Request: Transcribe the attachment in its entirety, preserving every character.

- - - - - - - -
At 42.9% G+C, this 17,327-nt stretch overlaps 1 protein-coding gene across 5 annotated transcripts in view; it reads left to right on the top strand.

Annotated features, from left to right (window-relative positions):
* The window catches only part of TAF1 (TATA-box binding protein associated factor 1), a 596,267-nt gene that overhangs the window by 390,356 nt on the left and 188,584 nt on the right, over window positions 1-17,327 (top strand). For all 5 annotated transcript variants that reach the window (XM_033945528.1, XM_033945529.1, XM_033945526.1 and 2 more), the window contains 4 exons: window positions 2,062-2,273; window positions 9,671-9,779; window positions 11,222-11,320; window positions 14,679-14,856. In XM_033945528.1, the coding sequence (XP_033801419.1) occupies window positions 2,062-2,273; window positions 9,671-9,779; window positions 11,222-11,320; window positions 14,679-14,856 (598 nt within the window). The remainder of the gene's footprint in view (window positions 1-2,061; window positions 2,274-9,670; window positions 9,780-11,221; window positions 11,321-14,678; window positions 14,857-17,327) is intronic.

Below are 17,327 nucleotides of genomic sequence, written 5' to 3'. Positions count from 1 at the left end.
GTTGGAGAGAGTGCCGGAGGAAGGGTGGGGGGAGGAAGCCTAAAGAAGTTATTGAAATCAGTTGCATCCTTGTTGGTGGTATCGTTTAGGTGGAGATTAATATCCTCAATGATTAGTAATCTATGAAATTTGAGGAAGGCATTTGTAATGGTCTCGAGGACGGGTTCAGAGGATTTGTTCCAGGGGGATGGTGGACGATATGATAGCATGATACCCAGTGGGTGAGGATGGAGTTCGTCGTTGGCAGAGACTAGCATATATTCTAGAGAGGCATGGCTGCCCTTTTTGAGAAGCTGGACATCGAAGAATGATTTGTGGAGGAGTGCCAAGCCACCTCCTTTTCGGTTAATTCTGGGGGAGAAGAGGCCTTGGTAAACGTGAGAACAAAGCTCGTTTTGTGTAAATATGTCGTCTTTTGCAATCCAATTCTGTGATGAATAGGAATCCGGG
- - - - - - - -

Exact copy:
At 42.9% G+C, this 17,327-nt stretch overlaps 1 protein-coding gene across 5 annotated transcripts in view; it reads left to right on the top strand.

Annotated features, from left to right (window-relative positions):
* The window catches only part of TAF1 (TATA-box binding protein associated factor 1), a 596,267-nt gene that overhangs the window by 390,356 nt on the left and 188,584 nt on the right, over window positions 1-17,327 (top strand). For all 5 annotated transcript variants that reach the window (XM_033945528.1, XM_033945529.1, XM_033945526.1 and 2 more), the window contains 4 exons: window positions 2,062-2,273; window positions 9,671-9,779; window positions 11,222-11,320; window positions 14,679-14,856. In XM_033945528.1, the coding sequence (XP_033801419.1) occupies window positions 2,062-2,273; window positions 9,671-9,779; window positions 11,222-11,320; window positions 14,679-14,856 (598 nt within the window). The remainder of the gene's footprint in view (window positions 1-2,061; window positions 2,274-9,670; window positions 9,780-11,221; window positions 11,321-14,678; window positions 14,857-17,327) is intronic.

Below are 17,327 nucleotides of genomic sequence, written 5' to 3'. Positions count from 1 at the left end.
GTTGGAGAGAGTGCCGGAGGAAGGGTGGGGGGAGGAAGCCTAAAGAAGTTATTGAAATCAGTTGCATCCTTGTTGGTGGTATCGTTTAGGTGGAGATTAATATCCTCAATGATTAGTAATCTATGAAATTTGAGGAAGGCATTTGTAATGGTCTCGAGGACGGGTTCAGAGGATTTGTTCCAGGGGGATGGTGGACGATATGATAGCATGATACCCAGTGGGTGAGGATGGAGTTCGTCGTTGGCAGAGACTAGCATATATTCTAGAGAGGCATGGCTGCCCTTTTTGAGAAGCTGGACATCGAAGAATGATTTGTGGAGGAGTGCCAAGCCACCTCCTTTTCGGTTAATTCTGGGGGAGAAGAGGCCTTGGTAAACGTGAGAACAAAGCTCGTTTTGTGTAAATATGTCGTCTTTTGCAATCCAATTCTGTGATGAATAGGAATCCGGG